What Google Pixel 4 features will make it to the Pixel 4a?

What Google Pixel 4 features will make it to the Pixel 4a? (Image credit: Tom's Guide)

Until the Pixel 4a becomes official, we can only guess as to the specifics on how it will depart from the Pixel 4. But using last year’s Pixel 3a as a guide, it’s all but certain the new phone won’t have as powerful a processor as the Snapdragon 855 inside the Pixel 4. Rumors suggest a Snapdragon 730 will power the Pixel 4a, which should deliver decent performance but no 5G connectivity.

Google used OLED panels for last year’s Pixel 3a models, and that’s likely to continue with the Pixel 4a, so there’s one trade-off you won’t have to make. You will probably not be able to wireless charge the budget phone, however, and forget about any dual rear cameras like the ones on the Pixel 4 and Pixel 4 XL.

One area where Pixel 3a shoppers didn’t have to compromise was on longevity as both models landed on our list for best phone battery life. Considering how disappointing the Pixel 4 fared on our battery test, it wouldn’t take much to have the Pixel 4a outlast it, particularly if Google goes with a less power-hungry processor.

We’re also hering that the Pixel 4a won’t have the radar-powered Motion Sense chip in the Pixel 4, which enabled fast face unlocking and various hand gestures. We doubt Pixel 4a shoppers will miss this feature.

What camera features will Google add to the Pixel 4a?

There was more to the Pixel 3a’s success than just a low price tag. Because it tapped into Google’s expertise with computational photography, the budget phone could delivered that were on par with phones that cost twice as much and relied on more lenses. That’s why it’s not particularly a big deal that the Pixel 4a is expected to only have one rear camera at a time when other budget phones are squeezing in extra sensors.

The camera was one of the best features on the Pixel 3a.

The camera was one of the best features on the Pixel 3a. (Image credit: Future)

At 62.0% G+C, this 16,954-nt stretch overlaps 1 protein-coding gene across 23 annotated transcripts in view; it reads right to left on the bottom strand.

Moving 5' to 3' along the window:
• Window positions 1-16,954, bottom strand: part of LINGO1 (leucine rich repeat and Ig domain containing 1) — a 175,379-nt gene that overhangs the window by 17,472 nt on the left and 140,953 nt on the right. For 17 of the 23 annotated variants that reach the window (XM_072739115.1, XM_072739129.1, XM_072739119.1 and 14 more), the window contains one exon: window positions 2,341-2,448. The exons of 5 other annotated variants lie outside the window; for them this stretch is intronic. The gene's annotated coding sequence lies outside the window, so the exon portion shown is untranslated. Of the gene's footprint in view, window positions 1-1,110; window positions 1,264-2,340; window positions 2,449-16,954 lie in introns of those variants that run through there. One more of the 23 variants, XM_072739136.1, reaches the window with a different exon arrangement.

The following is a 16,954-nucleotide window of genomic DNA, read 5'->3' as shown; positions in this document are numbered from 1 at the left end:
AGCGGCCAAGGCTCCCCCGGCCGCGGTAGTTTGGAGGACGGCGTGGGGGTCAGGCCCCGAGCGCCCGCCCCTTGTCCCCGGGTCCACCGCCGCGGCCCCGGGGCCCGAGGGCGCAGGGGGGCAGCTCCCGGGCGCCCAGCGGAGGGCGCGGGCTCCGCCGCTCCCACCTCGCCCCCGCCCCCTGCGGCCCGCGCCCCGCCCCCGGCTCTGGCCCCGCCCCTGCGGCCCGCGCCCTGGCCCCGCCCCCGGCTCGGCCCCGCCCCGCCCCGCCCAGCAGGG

However, we are interested to see just what capabilities the Pixel 4a can pick up. A couple Pixel 4 features — Dual Exposure and Live HDR — never found their way to the Pixel 3a because they required hardware changes and not just updated software. It’s possible that Google could make changes to the Pixel 4a’s camera setup so that you can manually adjust highlights and shadows or get live previews of HDR photos, but the Pixel 4a could skip those features as well.

Figuring out just what the Pixel 4a can do beyond well-established features like Night Sight and Super Res Zoom will go a long way to determining just how significant an update the Pixel 4a truly is.

How will the Pixel 4a compare to the iPhone SE?

The Pixel 4a will have to do something its predecessor never had to worry about — compete with a low-cost iPhone. Before Google could roll out its new budget Pixel, Apple launched an iPhone SE successor to great acclaim. And not only does the iPhone SE 2020 feature some computational photography skills of its own and a sub-$400 price, it also ships with the same A13 Bionic processor found in the more expensive iPhone 11 models.

The iPhone SE figures to be a formidable rival to the Pixel 4a once Google's phone comes out.

The iPhone SE figures to be a formidable rival to the Pixel 4a once Google's phone comes out. (Image credit: Apple/91Mobiles/OnLeaks)

The Pixel 4a is not going to compete with the iPhone SE on performance, not with a midrange Snapdragon chipset. And we expect Apple’s budget phone to put up quite a fight when we compare the two handsets’ cameras. On paper, the Pixel 4a should have a bigger display (5.8 inches vs 4.7 inches) and longer battery life. But Google could also undercut the iPhone SE on price, as it’s rumored to start at just $349.

Philip Michaels

Philip Michaels is a Managing Editor at Tom's Guide. He's been covering personal technology since 1999 and was in the building when Steve Jobs showed off the iPhone for the first time. He's been evaluating smartphones since that first iPhone debuted in 2007, and he's been following phone carriers and smartphone plans since 2015. He has strong opinions about Apple, the Oakland Athletics, old movies and proper butchery techniques. Follow him at @PhilipMichaels.